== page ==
Presumptive Republican U.S. presidential nominee Donald Trump sat down with House of Representatives Speaker Paul Ryan on Thursday in an unusual and highly anticipated meeting aimed at healing fissures in the party caused by the billionaire businessman's insurgent candidacy.
The two met for about an hour at the headquarters of the Republican National Committee near the U.S. Capitol building, sources told Reuters. Afterward, Reince Priebus, the chairman of the RNC and a Ryan friend, wrote on Twitter that the meeting was "great" and "a positive step toward party unity."
Trump and Ryan then attended a wider meeting with other Republican leaders. Ryan is the nation's top elected Republican and is seen as a leader of the party establishment that has resisted Trump's candidacy.
Click through prominent Republican politicians who have reversed course on Trump:
9 prominent Republican politicians who have reversed course on Trump (BI)
Trump, Ryan meet in bid to heal fractured US Republican Party
Former Louisiana Gov. Bobby Jindal
In a September op-ed for CNN, then-Republican presidential candidate Jindal described Trump as "a shallow, unserious, substance-free, narcissistic egomaniac."
"We can decide to win, or we can be the biggest fools in history and put our faith not in our principles, but in an egomaniac who has no principles," Jindal wrote.
But following Trump's victory in the Republican presidential primary, Jindal offered a very tepid endorsement of the real-estate magnate.
"I think electing Donald Trump would be the second-worst thing we could do this November, better only than electing Hillary Clinton to serve as the third term for the Obama administration’s radical policies," Jindal wrote in The Wall Street Journal.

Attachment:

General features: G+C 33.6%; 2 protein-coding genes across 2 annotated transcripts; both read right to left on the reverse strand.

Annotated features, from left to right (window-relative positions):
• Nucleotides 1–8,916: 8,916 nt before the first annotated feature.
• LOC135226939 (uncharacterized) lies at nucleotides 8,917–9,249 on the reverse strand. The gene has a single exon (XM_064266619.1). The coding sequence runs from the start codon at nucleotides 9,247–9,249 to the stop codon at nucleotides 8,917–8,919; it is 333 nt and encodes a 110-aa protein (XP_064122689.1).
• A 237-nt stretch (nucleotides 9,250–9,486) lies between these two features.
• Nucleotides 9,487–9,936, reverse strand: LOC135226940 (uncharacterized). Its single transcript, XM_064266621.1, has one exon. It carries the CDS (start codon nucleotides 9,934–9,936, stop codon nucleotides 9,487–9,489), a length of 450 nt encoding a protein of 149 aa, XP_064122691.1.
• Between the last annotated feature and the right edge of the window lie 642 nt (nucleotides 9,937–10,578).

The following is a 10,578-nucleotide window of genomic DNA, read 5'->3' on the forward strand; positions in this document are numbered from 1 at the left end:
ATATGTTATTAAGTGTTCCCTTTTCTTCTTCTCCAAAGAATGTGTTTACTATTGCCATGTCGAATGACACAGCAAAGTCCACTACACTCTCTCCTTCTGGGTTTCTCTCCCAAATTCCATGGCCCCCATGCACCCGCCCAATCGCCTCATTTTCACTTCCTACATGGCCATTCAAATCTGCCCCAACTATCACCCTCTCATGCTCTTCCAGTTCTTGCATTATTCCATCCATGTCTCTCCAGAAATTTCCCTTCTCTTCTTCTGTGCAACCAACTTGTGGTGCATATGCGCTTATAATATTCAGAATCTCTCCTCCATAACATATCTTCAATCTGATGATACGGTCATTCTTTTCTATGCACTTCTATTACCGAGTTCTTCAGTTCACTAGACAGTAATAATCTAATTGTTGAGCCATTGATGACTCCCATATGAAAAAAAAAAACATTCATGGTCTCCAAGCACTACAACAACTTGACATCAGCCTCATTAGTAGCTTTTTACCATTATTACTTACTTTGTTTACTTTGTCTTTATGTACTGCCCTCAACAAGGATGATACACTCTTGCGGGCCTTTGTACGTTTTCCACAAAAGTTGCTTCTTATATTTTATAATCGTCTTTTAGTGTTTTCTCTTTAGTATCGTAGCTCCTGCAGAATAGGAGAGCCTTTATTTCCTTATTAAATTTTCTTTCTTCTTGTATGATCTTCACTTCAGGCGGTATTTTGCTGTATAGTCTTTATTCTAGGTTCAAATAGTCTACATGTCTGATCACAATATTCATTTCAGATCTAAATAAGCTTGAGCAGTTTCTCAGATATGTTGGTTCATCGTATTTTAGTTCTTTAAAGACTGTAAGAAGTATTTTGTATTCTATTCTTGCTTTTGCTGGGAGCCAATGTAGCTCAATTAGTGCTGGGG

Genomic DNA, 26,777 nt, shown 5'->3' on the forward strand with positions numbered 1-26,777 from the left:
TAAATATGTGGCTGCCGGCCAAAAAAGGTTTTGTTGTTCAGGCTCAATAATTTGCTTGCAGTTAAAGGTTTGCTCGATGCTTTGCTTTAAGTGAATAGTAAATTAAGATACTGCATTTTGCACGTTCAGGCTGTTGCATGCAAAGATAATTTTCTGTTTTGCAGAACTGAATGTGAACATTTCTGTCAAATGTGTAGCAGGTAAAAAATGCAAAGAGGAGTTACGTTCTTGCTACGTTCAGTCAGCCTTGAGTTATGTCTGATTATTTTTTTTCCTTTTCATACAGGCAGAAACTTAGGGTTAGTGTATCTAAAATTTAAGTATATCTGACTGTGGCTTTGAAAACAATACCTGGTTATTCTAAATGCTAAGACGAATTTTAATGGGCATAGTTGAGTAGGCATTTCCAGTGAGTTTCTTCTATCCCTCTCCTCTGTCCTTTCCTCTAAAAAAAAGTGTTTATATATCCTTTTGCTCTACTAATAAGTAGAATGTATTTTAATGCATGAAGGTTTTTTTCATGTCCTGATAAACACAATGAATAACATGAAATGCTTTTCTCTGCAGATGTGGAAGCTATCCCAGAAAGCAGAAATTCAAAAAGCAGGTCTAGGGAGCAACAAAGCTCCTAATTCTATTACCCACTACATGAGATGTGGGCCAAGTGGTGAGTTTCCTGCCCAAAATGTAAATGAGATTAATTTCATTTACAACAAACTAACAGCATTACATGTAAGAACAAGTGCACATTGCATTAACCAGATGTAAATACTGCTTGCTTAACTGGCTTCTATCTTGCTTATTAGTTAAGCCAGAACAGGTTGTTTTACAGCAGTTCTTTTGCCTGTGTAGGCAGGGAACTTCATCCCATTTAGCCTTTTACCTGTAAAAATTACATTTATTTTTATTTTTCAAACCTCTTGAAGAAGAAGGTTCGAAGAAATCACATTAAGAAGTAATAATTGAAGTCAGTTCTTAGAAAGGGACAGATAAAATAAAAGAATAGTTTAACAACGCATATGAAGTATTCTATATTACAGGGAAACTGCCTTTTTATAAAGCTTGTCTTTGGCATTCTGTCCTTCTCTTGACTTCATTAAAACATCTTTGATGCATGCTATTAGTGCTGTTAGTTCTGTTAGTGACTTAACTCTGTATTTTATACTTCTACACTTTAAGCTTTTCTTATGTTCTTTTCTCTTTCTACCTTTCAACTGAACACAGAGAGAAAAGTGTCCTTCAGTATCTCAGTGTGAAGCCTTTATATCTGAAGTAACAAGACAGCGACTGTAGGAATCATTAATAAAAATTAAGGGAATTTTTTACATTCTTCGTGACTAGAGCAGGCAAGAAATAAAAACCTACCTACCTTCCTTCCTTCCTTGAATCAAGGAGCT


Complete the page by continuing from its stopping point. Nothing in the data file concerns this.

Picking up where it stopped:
REUTERS/Brian C. Frank
Former Texas Gov. Rick Perry
During his short-lived 2016 presidential bid, Perry called Trump a "cancer on conservatism" and criticized his inflammatory rhetoric about Mexican immigrants.
"Demeaning people of Hispanic heritage is not just ignorant. It betrays the example of Christ," Perry said in his September concession speech. "We can enforce our laws and our borders, and we can love all who live within our borders, without betraying our values."
But after Sen. Ted Cruz dropped out of the race last week, Perry quickly endorsed the presumptive nominee.
"He is not a perfect man," Perry told CNN. "But what I do believe is that he loves this country and he will surround himself with capable, experienced people and he will listen to them."
Sen. Rand Paul (Kentucky)
Last month, Paul said he would support Trump in a likely matchup between Democratic presidential frontrunner Hillary Clinton.
But in the lead-up to the Iowa caucuses, the former presidential candidate wasn't as fond of Trump, comparing him to infamous Nazi propagandist Joseph Goebbels.
"Donald Trump is a delusional narcissist and an orange-faced windbag," Paul said on Comedy Central.
He added: "A speck of dirt is more qualified to be president."
Sen. Marco Rubio (Florida)
Toward the end of his 2016 presidential bid, Rubio unleashed a flurry of rhetorical attacks on Trump.
Among other things, the Florida senator criticized Trump's hypocritical immigration policy prescriptions, joked about Trump urinating in his pants at a GOP debate, and questioned whether voters should hand "the nuclear codes of the United States to an erratic individual."